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Macaronesia: Flagship Expedition Launched to Uncover Tenerife’s Hidden Marine Biodiversity

Expedition assembles a world-class coalition of expertise to urgently catalogue new marine species at risk of extinction.

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Intense 21-day mission, running from 27 November to 17 December 2023, will be augmented by a species discovery workshop featuring leading experts from the Ocean Census Science Network.

As the global community’s leaders convene for the Conference of the Parties (COP), scientists from The Nippon Foundation-Nekton Ocean Census Project and Spanish institutions will concurrently lead a crucial expedition off the coast of Tenerife to urgently catalogue new marine species at risk of extinction.

Ocean Census, a global initiative committed to accelerating the discovery and protection of ocean life, proudly announces its Flagship Expedition to discover ocean life in the less explored waters of Tenerife, Canary Islands. This region’s unique geographical and oceanographic features foster an incredibly diverse marine ecosystem, ripe for scientific exploration and discovery.

The Macaronesia – Tenerife Submersible & Diver Expedition assembles a world-class coalition of expertise co-delivered in partnership with the Jesús Ortea Research Group, Museo de Ciencias Naturales de Tenerife (MUNA), Universidad de La Laguna (ECOMAR), and Instituto Español de Oceanografía (IEO). Macaronesia is a biogeographical region of eastern-central Atlantic, straddling the equator from the Azores to the Canary Islands at the heart.

“The Canary Islands has exceptional marine wealth and great potential to be discovered. In the case of Tenerife, this expedition will be essential to know more clearly the depths of the Canary seas and the species they hide, data that will be very useful for the Canary Islands Government, in order to propose conservation strategies of our marine ecosystem. Thank you for the commitment of Ocean Census to work in the Canary Islands and contribute new research and scientific knowledge of world relevance to society.”

Mariano H. Zapata, Councellor of Ecological Transition and Energy of the Canary Islands Government

The Pisces VI submersible will be deployed in the Radazul area down to 300 metres, while the Finnish Scientific Dive Academy will navigate shallower waters around Tenerife’s volcanic coastline. This intense 21-day mission, running from 27 November to 17 December 2023, will be augmented by a species discovery workshop featuring leading experts from the Ocean Census Science Network, including esteemed taxonomists from the Institut Français de Recherche pour l’Exploitation de la Mer (IFREMER), Museo Nacional de Ciencias Naturales (MNCN-CSIC), Centro Nacional de Biotecnologia (CNB-CSIC), University of Barcelona and Museo del Mar de Ceuta.

“Our goal is to discover as many new species as possible and help create a new baseline of the rich diversity of life in the Canaries, Macaronesia. We will be deploying cutting-edge containerised laboratories that will allow us to create a digital twin of species enabling cyber-taxonomy to discover ocean life at speed and scale.”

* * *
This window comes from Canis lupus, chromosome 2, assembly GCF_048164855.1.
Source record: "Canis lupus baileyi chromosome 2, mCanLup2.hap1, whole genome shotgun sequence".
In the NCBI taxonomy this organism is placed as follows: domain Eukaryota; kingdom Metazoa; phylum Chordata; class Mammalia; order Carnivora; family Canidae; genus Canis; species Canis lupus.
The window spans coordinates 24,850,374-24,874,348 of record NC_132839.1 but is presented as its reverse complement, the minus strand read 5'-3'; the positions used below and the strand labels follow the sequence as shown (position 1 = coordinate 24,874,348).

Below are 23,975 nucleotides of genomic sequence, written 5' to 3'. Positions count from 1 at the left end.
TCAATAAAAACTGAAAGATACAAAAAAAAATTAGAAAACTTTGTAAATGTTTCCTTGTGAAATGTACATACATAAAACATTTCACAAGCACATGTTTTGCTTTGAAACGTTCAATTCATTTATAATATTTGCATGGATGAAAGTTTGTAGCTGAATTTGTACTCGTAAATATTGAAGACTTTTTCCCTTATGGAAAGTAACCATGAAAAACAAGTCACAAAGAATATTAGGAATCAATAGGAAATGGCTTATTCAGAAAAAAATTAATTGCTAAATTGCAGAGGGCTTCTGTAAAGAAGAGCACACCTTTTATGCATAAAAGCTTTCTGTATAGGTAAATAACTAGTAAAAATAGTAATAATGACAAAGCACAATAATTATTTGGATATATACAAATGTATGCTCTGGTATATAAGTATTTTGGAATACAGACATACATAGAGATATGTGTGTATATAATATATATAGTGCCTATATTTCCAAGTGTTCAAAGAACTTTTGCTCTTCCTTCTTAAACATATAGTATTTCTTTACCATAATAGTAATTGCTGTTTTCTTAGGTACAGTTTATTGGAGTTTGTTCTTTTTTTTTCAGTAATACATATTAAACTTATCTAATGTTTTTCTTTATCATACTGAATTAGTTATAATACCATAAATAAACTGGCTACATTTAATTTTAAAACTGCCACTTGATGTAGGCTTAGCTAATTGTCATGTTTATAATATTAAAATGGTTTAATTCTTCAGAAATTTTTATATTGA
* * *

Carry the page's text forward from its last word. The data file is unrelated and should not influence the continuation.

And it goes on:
Alex Rogers, Expedition Science Co-Lead and Science Director at Ocean Census

Although it’s estimated that between 1-2 million species inhabit our ocean, a staggering 75-90% remain undiscovered, making this mission crucial for marine biodiversity understanding. Bolstered by Ocean Census foundational partners The Nippon Foundation and Nekton, this collaborative endeavour is set to address the critical challenge of biodiversity loss head-on.

Documenting biodiversity and new species will create a baseline of ocean life to advance science, conservation and sustainable management of ocean life around Tenerife. Tenerife scientists working with international experts providing training and knowledge exchange will help to strengthen skills and capacity within the Canaries for long-term research and biomonitoring.

As world leaders convene for the COP28 climate summit, addressing the planet’s most pressing environmental challenges, data collected from the mission will be vital in offering insights to COP policymakers as they make decisions to protect vast tracts of our ocean.

“We know that life originated in the sea and that it continues to host the greatest taxonomic diversity on planet Earth, but the complexity of exploration of this environment for humans have always been the cause of great ignorance. Thus, while the continuous development of humanity is demanding the expansion of extractive uses and occupied areas in the marine environment, we have barely made any progress in the inventory of its biota, something pressing in remote areas and deep zones. Initiatives such as the Ocean Census programme promote knowledge that is essential to help nations implement sustainable policies with marine life.”

Leopoldo Moro, Expedition Science Co-Lead and taxonomist at the Jesús Ortea Research Group

With an emphasis on immersive storytelling, Ocean Census will share the thrill of ocean discovery with the world, bridging the gap between scientific research and public advocacy through compelling visuals and narratives. This mission’s story will be told by Tenerife’s own scientists, augmented by Ocean Census’ award-winning production team, and punctuated by daily social media updates, live educational broadcasts, and programming from the expedition with free resources for schools and students.


Image Credit: Cuapetes canariensis Fransen, Schubart & Moro, 2022

Media Contact:

Kira Coley, Head of Communications, Ocean Census, 

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